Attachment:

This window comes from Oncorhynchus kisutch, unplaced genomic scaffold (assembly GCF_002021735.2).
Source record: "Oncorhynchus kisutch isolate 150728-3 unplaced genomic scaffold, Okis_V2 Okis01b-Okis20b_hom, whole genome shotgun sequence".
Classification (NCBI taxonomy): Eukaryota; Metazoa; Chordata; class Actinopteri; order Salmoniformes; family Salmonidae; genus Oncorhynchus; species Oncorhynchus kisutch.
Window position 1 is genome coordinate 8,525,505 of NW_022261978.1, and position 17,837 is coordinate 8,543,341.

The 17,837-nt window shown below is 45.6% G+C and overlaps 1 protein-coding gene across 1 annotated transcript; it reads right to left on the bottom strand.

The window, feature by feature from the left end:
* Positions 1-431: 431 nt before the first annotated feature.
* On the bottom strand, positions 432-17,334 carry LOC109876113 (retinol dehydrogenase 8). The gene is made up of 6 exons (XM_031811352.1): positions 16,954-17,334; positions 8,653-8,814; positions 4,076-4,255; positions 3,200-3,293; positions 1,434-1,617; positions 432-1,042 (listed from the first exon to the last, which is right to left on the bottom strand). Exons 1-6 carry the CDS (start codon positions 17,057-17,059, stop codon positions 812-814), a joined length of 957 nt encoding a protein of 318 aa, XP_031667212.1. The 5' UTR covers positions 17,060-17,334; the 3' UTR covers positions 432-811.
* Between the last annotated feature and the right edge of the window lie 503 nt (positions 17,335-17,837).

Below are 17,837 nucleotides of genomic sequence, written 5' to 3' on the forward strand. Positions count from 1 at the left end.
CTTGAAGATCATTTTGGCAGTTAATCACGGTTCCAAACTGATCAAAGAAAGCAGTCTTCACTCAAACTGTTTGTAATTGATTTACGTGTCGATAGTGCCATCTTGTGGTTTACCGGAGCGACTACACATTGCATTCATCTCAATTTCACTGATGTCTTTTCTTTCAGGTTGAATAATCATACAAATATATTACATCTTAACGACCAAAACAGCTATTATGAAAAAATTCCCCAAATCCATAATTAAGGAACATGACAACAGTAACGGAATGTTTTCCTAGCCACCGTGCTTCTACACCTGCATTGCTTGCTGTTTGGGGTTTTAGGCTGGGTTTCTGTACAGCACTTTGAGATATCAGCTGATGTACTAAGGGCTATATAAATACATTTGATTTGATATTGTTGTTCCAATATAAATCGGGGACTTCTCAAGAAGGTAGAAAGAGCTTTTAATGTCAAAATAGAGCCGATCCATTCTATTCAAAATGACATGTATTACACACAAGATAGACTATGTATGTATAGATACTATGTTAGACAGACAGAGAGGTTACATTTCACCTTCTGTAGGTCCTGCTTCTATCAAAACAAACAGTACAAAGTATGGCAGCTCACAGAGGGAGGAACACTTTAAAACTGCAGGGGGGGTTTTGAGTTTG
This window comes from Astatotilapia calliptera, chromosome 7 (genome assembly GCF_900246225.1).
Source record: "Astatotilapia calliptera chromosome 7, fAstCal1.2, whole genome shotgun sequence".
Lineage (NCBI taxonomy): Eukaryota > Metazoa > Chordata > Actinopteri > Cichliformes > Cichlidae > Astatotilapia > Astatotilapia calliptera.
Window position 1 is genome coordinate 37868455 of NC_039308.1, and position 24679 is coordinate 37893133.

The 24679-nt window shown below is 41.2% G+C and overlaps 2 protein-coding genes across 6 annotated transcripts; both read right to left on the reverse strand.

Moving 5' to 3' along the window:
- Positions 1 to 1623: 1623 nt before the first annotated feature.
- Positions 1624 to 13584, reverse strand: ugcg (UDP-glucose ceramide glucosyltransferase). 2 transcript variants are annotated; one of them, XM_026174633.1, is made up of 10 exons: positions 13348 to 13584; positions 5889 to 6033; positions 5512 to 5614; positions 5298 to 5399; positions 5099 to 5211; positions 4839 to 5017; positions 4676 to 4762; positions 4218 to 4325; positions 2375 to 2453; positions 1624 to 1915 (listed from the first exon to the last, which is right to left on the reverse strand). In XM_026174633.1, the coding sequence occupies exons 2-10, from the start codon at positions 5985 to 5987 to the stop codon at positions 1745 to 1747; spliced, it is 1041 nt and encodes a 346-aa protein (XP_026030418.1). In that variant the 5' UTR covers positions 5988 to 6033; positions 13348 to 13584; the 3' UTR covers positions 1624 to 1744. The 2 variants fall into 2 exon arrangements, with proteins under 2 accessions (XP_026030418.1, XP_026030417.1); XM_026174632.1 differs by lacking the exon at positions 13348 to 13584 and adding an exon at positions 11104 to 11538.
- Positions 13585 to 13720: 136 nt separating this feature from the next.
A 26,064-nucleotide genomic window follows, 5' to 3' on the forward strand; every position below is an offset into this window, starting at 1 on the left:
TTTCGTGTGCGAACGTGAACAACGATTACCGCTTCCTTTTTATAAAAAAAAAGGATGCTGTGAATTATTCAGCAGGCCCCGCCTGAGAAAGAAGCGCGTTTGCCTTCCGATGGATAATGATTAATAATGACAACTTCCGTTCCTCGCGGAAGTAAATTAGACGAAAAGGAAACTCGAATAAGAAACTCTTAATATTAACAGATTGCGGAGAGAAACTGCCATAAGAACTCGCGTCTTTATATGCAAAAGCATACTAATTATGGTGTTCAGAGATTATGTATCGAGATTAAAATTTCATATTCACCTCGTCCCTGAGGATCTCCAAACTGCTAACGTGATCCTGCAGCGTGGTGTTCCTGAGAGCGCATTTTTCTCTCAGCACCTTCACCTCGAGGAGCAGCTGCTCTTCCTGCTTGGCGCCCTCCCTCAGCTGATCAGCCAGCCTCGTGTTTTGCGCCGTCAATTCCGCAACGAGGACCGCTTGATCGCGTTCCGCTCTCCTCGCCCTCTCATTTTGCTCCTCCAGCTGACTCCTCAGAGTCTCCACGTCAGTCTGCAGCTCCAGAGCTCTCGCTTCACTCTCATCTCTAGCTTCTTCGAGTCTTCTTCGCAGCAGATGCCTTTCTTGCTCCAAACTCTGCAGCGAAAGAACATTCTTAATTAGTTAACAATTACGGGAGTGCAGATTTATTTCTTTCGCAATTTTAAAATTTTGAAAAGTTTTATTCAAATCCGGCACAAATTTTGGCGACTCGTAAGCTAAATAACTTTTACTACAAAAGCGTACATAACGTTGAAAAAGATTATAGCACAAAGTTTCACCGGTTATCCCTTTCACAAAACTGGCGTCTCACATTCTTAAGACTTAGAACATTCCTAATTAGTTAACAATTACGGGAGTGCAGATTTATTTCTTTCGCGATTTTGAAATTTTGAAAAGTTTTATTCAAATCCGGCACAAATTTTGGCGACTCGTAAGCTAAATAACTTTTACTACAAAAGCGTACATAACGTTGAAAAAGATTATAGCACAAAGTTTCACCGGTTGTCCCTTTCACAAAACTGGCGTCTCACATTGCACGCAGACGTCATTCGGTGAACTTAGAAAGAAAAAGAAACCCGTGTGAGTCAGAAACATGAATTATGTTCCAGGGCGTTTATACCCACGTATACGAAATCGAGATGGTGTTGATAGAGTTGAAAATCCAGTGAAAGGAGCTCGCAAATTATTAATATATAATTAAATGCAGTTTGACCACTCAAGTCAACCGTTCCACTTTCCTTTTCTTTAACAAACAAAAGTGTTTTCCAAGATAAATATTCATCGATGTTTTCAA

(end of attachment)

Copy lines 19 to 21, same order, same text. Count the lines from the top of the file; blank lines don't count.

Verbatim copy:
- Positions 1624 to 13584, reverse strand: ugcg (UDP-glucose ceramide glucosyltransferase). 2 transcript variants are annotated; one of them, XM_026174633.1, is made up of 10 exons: positions 13348 to 13584; positions 5889 to 6033; positions 5512 to 5614; positions 5298 to 5399; positions 5099 to 5211; positions 4839 to 5017; positions 4676 to 4762; positions 4218 to 4325; positions 2375 to 2453; positions 1624 to 1915 (listed from the first exon to the last, which is right to left on the reverse strand). In XM_026174633.1, the coding sequence occupies exons 2-10, from the start codon at positions 5985 to 5987 to the stop codon at positions 1745 to 1747; spliced, it is 1041 nt and encodes a 346-aa protein (XP_026030418.1). In that variant the 5' UTR covers positions 5988 to 6033; positions 13348 to 13584; the 3' UTR covers positions 1624 to 1744. The 2 variants fall into 2 exon arrangements, with proteins under 2 accessions (XP_026030418.1, XP_026030417.1); XM_026174632.1 differs by lacking the exon at positions 13348 to 13584 and adding an exon at positions 11104 to 11538.
- Positions 13585 to 13720: 136 nt separating this feature from the next.
A 26,064-nucleotide genomic window follows, 5' to 3' on the forward strand; every position below is an offset into this window, starting at 1 on the left: